Someone asked me yesterday if I could remember something I wrote years ago and I tried to find it (and failed), but in doing so I found some interesting stuff, lurking in the dusty filing cabinets of the computer, which have been migrated from one machine to another for many a year, without being read again. I discovered a column I had written for an Australian magazine in December 2002. Holy Crap, that is nearly 13 years ago. There are F1 drivers nearly that old these days…
Anyway, I like it and thought that I would share it with you, to try to explain in a very human way that F1 is not always what it may appear to be. It reminds me of a conversation I had a few years ago with an F1 driver who honestly thought that journalists earned the same kind of money as F1 drivers.
Anyway, it is something to enjoy on a summer Sunday…
It never happens
to James Bond…
People keep telling me that I lead a very glamorous life and, as I strolled up to entrance of Sporting Club in Monte Carlo, at a quarter to eight on the dot, dressed up in my best dinner suit and clutching an invitation to the FIA Prizegiving Gala, I have to say that I was feeling rather good.
Monte Carlo was glittering as it does and everyone was dressed up and looking like extras from The Great Gatsby. As I went to the reception desk I somehow resisted the temptation to say: “The name is Bond. James Bond.”
I guess that going to see the latest Bond movie “Die Another Day” twice in a fortnight had had an effect on me. I looked around to see if there might be a Miranda Frost-like figure in the hall, but all I saw was a couple of North Korean-looking types. I thought for a moment that I might have to shoot them, but then I spotted the kindly figure of Ove Andersson, the boss of Toyota Motorsport, and so I went to talk to him instead, to find out the latest gossip from Cologne. And then Paul Stoddart scooted by. It was like being in a motor racing hall of fame. There were oodles of champions (as one would expect), the FIA movers and shakers and then a certain amount of pondlife that somehow always gets invited to these sort of events. I had seen them all earlier in the day in the lobby at the Hotel de Paris.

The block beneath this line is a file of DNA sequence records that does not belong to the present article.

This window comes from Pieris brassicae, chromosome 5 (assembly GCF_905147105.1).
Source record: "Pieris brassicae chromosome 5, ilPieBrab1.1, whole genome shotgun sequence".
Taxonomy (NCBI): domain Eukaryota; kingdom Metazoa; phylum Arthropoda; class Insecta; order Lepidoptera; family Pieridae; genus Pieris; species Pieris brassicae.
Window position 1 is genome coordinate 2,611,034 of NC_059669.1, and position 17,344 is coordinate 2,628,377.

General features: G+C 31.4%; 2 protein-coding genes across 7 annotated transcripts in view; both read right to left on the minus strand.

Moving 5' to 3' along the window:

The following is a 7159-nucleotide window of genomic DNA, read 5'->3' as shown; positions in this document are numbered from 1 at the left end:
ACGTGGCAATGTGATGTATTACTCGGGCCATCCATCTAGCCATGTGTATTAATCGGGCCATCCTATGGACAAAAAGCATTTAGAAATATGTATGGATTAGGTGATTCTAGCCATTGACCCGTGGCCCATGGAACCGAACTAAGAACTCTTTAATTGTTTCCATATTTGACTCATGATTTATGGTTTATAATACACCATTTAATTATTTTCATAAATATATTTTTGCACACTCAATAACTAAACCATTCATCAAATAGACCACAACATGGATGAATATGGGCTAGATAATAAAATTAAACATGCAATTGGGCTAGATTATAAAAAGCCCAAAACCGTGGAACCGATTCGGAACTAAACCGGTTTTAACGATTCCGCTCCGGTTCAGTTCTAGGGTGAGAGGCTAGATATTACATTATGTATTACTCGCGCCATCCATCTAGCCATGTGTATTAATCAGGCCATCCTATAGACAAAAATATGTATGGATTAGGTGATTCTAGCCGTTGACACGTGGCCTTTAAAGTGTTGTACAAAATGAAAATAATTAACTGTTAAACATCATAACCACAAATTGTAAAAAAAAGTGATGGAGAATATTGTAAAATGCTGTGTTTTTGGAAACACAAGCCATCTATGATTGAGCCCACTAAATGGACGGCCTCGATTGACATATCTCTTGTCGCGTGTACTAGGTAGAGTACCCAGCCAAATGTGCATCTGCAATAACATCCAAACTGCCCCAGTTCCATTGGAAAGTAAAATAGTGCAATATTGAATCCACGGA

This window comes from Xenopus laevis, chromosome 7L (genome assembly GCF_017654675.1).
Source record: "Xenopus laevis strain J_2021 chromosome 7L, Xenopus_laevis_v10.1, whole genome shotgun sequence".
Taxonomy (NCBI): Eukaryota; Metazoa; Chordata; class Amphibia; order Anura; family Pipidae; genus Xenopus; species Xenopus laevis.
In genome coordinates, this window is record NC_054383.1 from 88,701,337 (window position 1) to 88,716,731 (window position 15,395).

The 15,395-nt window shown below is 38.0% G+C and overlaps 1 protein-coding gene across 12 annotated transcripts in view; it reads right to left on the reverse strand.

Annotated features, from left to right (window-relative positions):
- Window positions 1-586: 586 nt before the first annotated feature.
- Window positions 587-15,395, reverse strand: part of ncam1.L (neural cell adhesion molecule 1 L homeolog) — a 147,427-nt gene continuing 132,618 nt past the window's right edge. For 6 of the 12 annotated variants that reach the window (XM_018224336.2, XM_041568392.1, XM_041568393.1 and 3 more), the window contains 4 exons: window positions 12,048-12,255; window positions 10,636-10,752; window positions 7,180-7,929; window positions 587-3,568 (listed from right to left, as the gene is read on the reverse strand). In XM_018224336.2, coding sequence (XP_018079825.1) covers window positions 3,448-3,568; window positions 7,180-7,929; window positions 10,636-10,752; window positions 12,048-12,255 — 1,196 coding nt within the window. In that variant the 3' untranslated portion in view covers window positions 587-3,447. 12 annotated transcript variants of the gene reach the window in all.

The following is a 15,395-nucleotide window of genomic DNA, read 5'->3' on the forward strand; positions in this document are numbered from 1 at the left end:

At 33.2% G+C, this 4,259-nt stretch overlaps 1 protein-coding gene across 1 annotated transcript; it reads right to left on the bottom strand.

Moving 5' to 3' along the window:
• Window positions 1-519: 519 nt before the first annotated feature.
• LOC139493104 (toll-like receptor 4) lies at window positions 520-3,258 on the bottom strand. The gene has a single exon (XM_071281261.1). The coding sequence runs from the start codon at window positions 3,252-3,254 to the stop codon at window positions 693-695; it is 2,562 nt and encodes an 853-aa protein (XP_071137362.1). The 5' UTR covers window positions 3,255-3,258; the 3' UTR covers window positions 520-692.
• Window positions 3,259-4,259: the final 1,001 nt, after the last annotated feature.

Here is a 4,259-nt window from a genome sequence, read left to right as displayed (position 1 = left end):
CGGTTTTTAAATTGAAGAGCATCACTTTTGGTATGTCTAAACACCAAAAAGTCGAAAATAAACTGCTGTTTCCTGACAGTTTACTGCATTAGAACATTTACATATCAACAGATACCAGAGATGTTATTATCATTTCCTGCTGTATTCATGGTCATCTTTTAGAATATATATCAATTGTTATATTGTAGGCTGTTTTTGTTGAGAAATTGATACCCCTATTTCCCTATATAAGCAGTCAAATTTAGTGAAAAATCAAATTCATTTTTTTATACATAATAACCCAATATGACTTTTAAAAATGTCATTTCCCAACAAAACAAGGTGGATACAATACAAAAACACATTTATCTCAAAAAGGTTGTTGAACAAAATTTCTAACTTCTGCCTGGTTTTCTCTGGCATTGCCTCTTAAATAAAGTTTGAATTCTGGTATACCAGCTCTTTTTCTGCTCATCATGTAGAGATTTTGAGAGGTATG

Bond would have loved it. The Hotel de Paris houses the best of people and the worst of people and, as I went in, I spotted one of the sleaziest sleaze-bags that money can buy sitting in a corner, deep in conversation. He clocked me but with his eyes hidden behind sunglasses. I saw him curl his lip.
Who the hell wears sunglasses inside the Hotel de Paris in Monte Carlo in December? I thought as I felt for my revolver to put the poor bastard out of his misery. I scanned the room. There was The Very Fat Man who appears from time to time on the Grand Prix scene and behind him as always was a scurrying Japanese, nodding and smiling weakly at those he passes.
The Albanian had to be there somewhere. I could almost smell him.
Well, it was a nice idea. In fact we were not very Bond-like at all. We were a ragged bunch of journos in the hotel foyer, trying to look smart as we waited for the press release after the FIA World Motor Sport Council meeting. Still, a few hours and a dinner jacket can make all the difference and, with a glass of champagne in one hand, I headed for my table at the Sporting Club, feeling very Bond-like.